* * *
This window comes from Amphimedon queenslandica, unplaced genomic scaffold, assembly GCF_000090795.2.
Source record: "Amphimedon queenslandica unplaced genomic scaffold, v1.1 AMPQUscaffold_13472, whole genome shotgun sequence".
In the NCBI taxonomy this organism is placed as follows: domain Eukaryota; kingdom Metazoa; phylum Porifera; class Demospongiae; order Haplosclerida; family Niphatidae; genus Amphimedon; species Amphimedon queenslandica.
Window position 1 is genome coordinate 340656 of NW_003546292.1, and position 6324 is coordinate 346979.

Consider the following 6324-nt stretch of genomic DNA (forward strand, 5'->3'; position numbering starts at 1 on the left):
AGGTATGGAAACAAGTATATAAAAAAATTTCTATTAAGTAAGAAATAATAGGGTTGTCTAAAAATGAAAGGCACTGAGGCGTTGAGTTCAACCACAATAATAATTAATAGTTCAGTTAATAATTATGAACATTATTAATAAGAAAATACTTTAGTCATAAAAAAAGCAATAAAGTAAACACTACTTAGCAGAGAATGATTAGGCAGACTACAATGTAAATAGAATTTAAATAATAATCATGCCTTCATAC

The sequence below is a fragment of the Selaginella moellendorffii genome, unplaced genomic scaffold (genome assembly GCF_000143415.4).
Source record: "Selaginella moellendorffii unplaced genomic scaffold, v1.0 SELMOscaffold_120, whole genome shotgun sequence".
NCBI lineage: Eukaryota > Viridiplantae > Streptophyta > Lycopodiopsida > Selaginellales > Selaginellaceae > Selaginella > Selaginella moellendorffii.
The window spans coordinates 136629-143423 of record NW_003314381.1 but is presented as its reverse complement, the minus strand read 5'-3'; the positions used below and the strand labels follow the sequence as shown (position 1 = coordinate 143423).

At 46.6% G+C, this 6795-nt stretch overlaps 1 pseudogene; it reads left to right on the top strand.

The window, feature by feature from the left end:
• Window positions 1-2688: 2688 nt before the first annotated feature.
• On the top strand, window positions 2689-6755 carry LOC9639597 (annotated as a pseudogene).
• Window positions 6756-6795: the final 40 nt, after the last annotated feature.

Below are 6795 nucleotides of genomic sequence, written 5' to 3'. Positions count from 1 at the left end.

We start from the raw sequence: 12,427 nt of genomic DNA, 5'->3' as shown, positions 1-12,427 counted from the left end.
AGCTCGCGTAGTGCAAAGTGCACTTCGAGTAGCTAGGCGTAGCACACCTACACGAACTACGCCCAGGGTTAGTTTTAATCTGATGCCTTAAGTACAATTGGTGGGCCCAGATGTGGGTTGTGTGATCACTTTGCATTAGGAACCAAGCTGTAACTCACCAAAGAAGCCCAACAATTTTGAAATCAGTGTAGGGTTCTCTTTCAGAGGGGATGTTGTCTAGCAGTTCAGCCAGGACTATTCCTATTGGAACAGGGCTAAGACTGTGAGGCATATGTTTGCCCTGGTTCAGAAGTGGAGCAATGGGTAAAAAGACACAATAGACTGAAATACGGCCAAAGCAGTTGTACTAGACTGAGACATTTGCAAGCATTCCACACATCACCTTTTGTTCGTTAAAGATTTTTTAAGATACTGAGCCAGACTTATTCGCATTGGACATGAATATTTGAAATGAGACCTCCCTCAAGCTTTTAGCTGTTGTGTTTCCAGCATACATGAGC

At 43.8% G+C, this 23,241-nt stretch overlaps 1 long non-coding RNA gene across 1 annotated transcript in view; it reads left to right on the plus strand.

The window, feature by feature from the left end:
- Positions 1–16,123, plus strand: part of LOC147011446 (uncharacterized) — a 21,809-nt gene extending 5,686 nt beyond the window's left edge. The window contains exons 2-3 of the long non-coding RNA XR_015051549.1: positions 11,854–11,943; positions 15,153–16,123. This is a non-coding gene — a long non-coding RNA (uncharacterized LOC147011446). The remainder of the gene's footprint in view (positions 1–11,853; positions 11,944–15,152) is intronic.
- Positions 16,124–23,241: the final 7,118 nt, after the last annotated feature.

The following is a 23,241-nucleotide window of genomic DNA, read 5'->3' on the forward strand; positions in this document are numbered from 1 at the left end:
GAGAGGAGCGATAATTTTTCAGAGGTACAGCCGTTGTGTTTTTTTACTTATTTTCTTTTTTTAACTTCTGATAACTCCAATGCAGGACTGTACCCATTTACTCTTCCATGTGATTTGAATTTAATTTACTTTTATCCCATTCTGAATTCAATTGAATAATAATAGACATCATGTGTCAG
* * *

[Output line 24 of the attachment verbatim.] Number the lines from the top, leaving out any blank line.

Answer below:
GAGAGGAGCGATAATTTTTCAGAGGTACAGCCGTTGTGTTTTTTTACTTATTTTCTTTTTTTAACTTCTGATAACTCCAATGCAGGACTGTACCCATTTACTCTTCCATGTGATTTGAATTTAATTTACTTTTATCCCATTCTGAATTCAATTGAATAATAATAGACATCATGTGTCAG